VIFF artistic director Doug Cox has co-founded an organization to fight anti-Indigenous racism
The discovery of human remains on the site of the former Kamloops Indian Residential School has triggered a moment of reckoning for a lot of settlers on this land – another opportunity to question ourselves about whether we’re really doing enough to hold our leaders and fellow citizens to account for both the atrocities of the past and the continued inequities between Indigenous people and, in particular, people of European ancestry.
Count Doug Cox among the people who decided the answer was, “no.”
Doug, an esteemed musician, record producer, broadcaster and artistic director of the Vancouver Island Music Festival, has co-founded a new organization in the wake of the discoveries: Canadian Artists for Reconciliation and Education (CARE), an ad hoc coalition of musicians, fans and industry professionals who want to do more to combat racism.
“I feel like I’ve been commenting on Facebook a lot about things that are going on in the world,” Doug explained of the project’s origins. “And then you feel like you’ve done your part or something. And I just got sick and tired of that.”
To date, the organization has established a website and an email mailing list and launched an online resource directory that is maintained by singer-songwriter Maria Dunn.
“I think one of the big reasons a bunch of performers don’t say anything on stage these days is because they’re afraid that they’re getting false information off of Facebook,” Doug said. “So we’re trying to come up with a list of well-researched things that people can trust and talk about.”
The organization isn’t out to speak for Indigenous people, he emphasized, but to empower artists who aren’t Indigenous to speak out against racism.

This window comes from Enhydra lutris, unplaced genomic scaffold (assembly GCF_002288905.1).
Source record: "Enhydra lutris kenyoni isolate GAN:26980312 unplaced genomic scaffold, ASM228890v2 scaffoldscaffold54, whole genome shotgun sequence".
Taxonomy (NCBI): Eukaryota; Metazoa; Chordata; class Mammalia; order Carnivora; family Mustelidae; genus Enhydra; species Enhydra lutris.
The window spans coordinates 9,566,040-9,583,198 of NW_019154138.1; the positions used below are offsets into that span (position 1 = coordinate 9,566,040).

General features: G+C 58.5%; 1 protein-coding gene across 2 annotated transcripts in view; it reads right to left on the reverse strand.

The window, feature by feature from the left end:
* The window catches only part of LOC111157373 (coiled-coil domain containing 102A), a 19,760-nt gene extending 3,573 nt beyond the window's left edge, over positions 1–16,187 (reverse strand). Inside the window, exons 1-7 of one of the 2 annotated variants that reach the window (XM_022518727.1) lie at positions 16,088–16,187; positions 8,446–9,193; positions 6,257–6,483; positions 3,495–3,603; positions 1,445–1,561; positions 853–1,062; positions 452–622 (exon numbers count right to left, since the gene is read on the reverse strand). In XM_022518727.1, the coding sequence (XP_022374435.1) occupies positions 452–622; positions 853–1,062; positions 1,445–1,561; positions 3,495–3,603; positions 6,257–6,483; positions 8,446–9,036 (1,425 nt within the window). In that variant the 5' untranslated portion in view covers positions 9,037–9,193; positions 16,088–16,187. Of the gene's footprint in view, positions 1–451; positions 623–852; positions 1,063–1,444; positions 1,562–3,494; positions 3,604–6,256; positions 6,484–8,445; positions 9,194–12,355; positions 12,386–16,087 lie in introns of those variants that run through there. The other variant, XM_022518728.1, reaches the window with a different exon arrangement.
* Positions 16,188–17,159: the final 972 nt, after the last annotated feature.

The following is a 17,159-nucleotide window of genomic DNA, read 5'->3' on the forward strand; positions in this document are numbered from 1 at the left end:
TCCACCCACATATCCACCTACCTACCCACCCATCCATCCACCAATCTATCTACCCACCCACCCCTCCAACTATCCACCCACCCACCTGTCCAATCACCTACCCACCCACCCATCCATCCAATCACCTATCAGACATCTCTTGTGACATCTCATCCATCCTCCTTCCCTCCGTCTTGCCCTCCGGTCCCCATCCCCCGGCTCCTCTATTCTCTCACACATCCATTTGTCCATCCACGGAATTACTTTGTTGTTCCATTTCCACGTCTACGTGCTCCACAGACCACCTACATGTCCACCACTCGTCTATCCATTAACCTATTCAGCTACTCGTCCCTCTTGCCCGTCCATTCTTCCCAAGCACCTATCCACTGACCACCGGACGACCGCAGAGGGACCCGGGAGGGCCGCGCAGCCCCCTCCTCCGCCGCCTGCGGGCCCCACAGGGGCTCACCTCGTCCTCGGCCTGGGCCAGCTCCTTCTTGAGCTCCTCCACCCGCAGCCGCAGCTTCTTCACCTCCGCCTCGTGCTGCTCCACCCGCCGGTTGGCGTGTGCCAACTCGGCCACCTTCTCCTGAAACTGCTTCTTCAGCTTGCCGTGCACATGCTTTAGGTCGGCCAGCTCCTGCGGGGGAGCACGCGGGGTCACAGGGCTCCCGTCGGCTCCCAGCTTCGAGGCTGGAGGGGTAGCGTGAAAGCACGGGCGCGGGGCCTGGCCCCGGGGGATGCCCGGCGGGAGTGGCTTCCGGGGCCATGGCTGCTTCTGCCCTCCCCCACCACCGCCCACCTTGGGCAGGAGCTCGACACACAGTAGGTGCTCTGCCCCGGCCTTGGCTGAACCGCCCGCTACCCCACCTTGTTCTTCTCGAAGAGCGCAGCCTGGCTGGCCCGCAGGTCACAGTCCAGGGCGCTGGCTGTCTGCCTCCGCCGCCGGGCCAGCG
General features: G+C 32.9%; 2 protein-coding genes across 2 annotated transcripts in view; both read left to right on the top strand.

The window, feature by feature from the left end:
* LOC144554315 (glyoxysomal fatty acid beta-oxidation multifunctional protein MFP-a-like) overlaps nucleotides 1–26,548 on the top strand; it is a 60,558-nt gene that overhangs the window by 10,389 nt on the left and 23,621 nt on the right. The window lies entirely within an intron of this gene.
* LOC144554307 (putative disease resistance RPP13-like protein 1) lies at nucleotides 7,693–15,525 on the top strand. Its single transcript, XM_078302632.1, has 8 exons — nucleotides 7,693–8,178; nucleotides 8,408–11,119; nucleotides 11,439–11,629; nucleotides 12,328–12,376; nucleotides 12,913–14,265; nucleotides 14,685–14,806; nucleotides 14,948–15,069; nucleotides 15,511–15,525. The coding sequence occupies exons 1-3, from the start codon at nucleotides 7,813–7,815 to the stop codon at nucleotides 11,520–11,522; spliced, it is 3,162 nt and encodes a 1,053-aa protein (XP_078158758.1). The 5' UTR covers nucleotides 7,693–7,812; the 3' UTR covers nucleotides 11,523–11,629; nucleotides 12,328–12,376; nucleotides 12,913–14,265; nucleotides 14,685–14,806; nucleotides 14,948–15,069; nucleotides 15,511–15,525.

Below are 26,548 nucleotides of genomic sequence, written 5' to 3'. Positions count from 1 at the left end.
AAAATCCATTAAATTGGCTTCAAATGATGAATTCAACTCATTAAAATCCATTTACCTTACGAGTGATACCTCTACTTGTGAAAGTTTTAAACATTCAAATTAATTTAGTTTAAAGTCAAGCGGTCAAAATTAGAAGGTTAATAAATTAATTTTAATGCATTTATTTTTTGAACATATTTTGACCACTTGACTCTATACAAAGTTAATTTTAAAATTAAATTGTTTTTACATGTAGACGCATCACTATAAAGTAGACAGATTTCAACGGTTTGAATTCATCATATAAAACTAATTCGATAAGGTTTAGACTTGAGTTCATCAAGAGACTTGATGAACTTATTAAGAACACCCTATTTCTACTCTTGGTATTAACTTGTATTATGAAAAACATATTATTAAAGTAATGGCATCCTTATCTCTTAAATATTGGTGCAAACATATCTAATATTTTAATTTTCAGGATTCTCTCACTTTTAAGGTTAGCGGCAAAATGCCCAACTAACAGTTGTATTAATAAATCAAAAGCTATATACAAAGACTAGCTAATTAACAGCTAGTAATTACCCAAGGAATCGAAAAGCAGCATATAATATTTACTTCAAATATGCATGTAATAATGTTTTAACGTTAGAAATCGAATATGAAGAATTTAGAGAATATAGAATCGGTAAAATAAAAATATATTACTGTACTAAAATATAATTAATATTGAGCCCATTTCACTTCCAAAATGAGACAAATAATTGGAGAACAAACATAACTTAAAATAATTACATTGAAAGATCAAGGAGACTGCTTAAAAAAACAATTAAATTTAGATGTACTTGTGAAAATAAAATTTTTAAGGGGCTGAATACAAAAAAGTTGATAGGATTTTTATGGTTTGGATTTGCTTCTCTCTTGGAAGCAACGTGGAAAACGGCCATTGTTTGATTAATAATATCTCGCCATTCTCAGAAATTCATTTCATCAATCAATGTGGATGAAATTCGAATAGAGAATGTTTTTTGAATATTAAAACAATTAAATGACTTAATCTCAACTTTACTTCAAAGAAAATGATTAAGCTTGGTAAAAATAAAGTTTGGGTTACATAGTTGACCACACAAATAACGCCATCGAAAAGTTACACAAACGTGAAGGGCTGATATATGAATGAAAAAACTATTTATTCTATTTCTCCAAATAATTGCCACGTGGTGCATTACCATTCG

During CARE’s excellent first workshop in June – which is available online, on-demand and was moderated by Alan Greyeyes with guests Ry Moran and Dr. Cynthia Wesley-Esquimaux – Ry pointed out that, in a profoundly racist society such as ours, it’s not enough to passively believe in equality. Everyone must be actively and deliberately anti-racist.
CARE exists so people can share ideas about how to do that, Doug said, to make sure that Canada’s racist past and present don’t get swept under the rug again like they were before.
“We have the ability as presenters and promoters and producers to contribute to getting things in front of people in a very special and unique way,” Doug said. “And we tend to only serve the music business quite often with what we do… And as we get older, I think we all get to the point where it’s like, ‘Is that all we can do?
“Personally, I want to start taking my skills and devoting [them] to some other things that need some help in the world, you know? Obviously, the settlers’ response to our history with Indigenous people is a hot point right now that we can all help with. And I also feel the same way about the environment. Whatever we can do right now to start setting off some alarms and getting people talking and educated is what we deserve for our kids and our friends’ kids, you know? For the future.”